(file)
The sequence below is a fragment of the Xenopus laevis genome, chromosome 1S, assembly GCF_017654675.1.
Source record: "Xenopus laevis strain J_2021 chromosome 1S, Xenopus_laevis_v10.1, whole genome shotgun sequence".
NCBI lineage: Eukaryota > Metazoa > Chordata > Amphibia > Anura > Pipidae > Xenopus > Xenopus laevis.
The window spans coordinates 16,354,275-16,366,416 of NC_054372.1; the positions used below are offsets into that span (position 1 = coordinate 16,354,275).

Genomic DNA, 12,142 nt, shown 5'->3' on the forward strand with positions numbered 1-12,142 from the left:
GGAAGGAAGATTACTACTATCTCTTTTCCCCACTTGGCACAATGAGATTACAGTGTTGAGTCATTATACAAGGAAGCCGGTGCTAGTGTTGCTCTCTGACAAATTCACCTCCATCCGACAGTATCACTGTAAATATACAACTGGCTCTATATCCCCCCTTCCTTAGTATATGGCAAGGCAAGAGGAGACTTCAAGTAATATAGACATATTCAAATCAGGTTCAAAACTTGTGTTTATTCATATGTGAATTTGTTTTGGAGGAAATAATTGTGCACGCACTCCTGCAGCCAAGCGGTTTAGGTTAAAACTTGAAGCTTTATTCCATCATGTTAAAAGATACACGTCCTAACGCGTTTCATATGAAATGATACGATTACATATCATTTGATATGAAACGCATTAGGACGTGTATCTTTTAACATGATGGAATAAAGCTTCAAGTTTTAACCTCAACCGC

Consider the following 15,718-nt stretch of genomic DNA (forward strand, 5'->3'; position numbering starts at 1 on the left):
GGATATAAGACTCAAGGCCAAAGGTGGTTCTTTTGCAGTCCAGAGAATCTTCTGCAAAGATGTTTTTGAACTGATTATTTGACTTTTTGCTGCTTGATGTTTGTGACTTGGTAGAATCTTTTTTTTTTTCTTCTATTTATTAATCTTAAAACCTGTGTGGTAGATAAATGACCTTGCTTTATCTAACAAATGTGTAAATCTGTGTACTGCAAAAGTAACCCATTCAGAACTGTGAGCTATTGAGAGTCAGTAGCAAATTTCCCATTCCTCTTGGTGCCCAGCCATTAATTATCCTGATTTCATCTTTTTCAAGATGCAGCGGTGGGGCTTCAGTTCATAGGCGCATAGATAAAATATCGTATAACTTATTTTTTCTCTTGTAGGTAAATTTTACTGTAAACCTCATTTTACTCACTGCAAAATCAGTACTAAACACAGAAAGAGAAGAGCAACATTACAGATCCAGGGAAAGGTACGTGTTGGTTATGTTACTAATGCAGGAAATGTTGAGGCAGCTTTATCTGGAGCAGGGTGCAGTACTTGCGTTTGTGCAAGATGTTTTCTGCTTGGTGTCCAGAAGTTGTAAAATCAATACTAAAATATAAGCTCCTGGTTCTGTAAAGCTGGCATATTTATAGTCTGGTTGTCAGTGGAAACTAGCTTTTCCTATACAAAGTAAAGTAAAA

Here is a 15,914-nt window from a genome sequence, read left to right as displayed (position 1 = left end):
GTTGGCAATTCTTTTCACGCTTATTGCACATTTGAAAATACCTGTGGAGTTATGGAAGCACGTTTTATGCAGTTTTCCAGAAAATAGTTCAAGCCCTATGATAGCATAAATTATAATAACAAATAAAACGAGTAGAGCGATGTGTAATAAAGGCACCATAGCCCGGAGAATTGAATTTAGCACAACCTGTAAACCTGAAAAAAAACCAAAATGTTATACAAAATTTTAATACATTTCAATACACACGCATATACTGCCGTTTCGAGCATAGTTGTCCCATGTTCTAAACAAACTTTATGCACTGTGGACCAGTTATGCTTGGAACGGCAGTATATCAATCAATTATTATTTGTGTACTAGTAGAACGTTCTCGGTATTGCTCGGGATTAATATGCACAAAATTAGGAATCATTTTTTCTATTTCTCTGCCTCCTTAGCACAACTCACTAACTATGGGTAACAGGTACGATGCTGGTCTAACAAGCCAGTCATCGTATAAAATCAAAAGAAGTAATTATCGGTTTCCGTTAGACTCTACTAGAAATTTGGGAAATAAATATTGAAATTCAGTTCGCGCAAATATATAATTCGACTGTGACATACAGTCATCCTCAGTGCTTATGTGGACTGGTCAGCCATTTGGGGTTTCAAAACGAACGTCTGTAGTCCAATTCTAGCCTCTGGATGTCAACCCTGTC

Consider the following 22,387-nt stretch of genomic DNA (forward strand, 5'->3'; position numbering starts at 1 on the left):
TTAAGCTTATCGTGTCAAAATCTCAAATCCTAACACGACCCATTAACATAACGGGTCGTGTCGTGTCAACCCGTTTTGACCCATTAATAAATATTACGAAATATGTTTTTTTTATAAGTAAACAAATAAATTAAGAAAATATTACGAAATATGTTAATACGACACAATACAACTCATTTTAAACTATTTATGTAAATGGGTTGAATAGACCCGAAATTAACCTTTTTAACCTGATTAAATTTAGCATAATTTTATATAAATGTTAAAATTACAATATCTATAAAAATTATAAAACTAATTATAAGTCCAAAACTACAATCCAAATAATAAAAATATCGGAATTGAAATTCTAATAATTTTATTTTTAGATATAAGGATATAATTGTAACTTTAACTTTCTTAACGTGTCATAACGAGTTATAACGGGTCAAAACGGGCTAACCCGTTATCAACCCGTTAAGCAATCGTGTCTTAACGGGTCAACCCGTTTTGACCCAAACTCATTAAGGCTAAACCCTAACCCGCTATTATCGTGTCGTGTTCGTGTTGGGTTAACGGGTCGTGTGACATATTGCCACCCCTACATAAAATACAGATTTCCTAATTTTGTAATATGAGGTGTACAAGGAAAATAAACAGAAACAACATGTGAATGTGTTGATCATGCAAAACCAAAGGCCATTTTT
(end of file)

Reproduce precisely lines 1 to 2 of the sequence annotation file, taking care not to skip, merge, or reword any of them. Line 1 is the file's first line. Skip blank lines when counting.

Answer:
The sequence below is a fragment of the Xenopus laevis genome, chromosome 1S, assembly GCF_017654675.1.
Source record: "Xenopus laevis strain J_2021 chromosome 1S, Xenopus_laevis_v10.1, whole genome shotgun sequence".